Hollis played the video Wednesday during a Downtown news conference in which he and attorneys Timothy O'Brien and Margaret Coleman announced the filing of the lawsuit in U.S. District Court.

The student in the 2009 video is not a plaintiff in the lawsuit, but the attorneys said it shows a pattern of abuse at the school.

"When a child goes to school, they do not lose their constitutional rights," O'Brien said. "How could any administrator or anybody in charge look at those videos and not hold anybody accountable?"

Woodland Hills School Board President Jamie Glasser and Churchill borough officials declined to comment.

Murray's attorney, Phil DiLucente, said he did not receive a copy of the complaint before Wednesday's news conference.

"At this juncture, I have not seen a complaint or reviewed it to give any comment at this time," DiLucente said.

Likewise, Woodland Hills Superintendent Alan Johnson said the district would not comment until it had a chance to review the complaint. Johnson is a defendant in the lawsuit.

Tina Doose, Braddock's council president and a district parent, attended the news conference and sat alongside the attorneys and Brandi Fisher of the Alliance For Police Accountability. In June, Doose was named to a commission to help repair relations between the district and its communities.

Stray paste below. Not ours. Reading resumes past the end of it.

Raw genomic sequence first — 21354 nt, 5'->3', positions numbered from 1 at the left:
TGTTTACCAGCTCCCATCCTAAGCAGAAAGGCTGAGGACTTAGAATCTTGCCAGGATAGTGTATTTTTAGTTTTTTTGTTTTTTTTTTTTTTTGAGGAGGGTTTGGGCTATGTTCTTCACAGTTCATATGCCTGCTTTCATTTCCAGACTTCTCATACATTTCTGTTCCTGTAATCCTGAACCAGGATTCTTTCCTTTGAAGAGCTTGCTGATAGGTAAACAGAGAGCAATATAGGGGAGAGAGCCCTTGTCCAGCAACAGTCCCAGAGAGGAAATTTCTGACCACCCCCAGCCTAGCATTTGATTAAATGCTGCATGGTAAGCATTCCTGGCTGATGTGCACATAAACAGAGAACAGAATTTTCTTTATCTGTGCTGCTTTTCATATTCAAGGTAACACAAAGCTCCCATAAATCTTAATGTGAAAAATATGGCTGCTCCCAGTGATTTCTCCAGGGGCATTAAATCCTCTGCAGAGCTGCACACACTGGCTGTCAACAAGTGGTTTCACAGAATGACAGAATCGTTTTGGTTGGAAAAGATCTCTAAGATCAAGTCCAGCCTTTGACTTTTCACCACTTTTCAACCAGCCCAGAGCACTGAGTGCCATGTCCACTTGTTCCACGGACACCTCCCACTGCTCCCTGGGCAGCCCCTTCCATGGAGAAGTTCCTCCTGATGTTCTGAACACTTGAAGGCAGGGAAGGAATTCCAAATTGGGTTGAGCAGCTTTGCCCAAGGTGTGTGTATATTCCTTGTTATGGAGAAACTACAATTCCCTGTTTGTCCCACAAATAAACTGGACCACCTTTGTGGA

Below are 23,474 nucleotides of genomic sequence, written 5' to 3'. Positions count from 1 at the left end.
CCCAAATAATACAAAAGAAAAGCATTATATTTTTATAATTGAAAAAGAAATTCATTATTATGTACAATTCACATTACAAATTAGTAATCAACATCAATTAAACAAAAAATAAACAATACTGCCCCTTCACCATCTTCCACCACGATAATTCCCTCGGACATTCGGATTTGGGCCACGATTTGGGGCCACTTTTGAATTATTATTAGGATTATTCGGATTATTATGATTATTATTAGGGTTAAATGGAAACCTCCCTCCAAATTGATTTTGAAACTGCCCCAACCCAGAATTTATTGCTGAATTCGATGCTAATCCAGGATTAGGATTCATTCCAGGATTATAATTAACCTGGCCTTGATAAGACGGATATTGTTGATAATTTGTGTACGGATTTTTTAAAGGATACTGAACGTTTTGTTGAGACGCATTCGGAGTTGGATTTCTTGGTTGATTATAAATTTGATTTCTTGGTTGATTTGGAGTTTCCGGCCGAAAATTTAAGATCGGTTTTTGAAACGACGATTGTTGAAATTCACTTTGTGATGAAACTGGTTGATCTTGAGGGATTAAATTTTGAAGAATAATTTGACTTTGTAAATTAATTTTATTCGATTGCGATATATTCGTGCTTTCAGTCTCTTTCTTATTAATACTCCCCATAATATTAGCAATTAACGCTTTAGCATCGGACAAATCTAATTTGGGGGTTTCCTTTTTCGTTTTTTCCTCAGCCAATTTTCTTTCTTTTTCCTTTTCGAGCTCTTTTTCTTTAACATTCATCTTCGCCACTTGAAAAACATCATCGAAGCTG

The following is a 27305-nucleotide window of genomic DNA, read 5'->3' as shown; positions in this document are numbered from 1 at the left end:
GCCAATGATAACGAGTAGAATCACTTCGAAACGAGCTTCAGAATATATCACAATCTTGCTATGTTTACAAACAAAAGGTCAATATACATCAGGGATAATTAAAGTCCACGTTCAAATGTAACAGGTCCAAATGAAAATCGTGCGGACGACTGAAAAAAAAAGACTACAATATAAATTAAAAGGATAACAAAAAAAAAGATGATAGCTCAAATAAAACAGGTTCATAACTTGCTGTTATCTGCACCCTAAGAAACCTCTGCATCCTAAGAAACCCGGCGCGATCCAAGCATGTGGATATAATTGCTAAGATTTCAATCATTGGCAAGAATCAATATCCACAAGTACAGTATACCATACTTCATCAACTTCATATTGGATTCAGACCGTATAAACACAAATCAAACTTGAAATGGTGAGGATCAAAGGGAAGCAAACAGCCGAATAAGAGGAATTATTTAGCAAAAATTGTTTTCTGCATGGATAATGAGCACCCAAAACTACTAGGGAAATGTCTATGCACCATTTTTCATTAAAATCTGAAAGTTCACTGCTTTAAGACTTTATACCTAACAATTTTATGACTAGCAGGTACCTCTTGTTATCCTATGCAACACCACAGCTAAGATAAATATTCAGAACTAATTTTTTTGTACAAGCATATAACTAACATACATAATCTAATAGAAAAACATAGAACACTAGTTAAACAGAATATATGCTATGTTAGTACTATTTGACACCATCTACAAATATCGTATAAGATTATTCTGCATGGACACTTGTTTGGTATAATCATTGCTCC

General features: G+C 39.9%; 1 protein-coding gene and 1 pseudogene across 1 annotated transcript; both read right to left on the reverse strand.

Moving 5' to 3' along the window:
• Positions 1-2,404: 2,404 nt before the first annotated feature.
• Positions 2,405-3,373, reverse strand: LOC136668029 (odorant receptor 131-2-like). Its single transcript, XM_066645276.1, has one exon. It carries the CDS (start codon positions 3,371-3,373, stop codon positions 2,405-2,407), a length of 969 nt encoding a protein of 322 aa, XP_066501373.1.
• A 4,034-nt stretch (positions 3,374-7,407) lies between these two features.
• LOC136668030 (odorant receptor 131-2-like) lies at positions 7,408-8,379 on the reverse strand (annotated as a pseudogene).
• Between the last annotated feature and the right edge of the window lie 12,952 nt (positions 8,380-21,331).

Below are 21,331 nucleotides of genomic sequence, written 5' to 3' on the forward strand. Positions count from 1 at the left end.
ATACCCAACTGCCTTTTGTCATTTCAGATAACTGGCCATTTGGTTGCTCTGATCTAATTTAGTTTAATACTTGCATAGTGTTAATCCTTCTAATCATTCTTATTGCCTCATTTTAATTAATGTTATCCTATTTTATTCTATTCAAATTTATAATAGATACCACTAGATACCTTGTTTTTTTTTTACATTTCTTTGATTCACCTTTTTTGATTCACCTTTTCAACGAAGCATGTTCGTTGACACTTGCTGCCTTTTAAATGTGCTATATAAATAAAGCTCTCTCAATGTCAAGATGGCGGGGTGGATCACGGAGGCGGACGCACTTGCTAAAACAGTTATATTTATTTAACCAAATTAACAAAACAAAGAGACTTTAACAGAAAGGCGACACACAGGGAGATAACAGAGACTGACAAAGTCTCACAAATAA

"They got away with these things because they weren't being held accountable," Doose said. "It's time to change the culture at Woodland Hills. Our children deserve a new start."

Controversy at Woodland Hills High School became public in late November when Hollis released an audio recording of Murray, who was principal at the time, threatening to knock a student's teeth out.

"I'll punch you right in your face, dude," and "I'll knock your (expletive) teeth down your throat," Murray can be heard saying along with, "If we went to court, it's your word versus mine, and mine wins every time."

The lawsuit alleges Murray called the student a racial slur before the recording.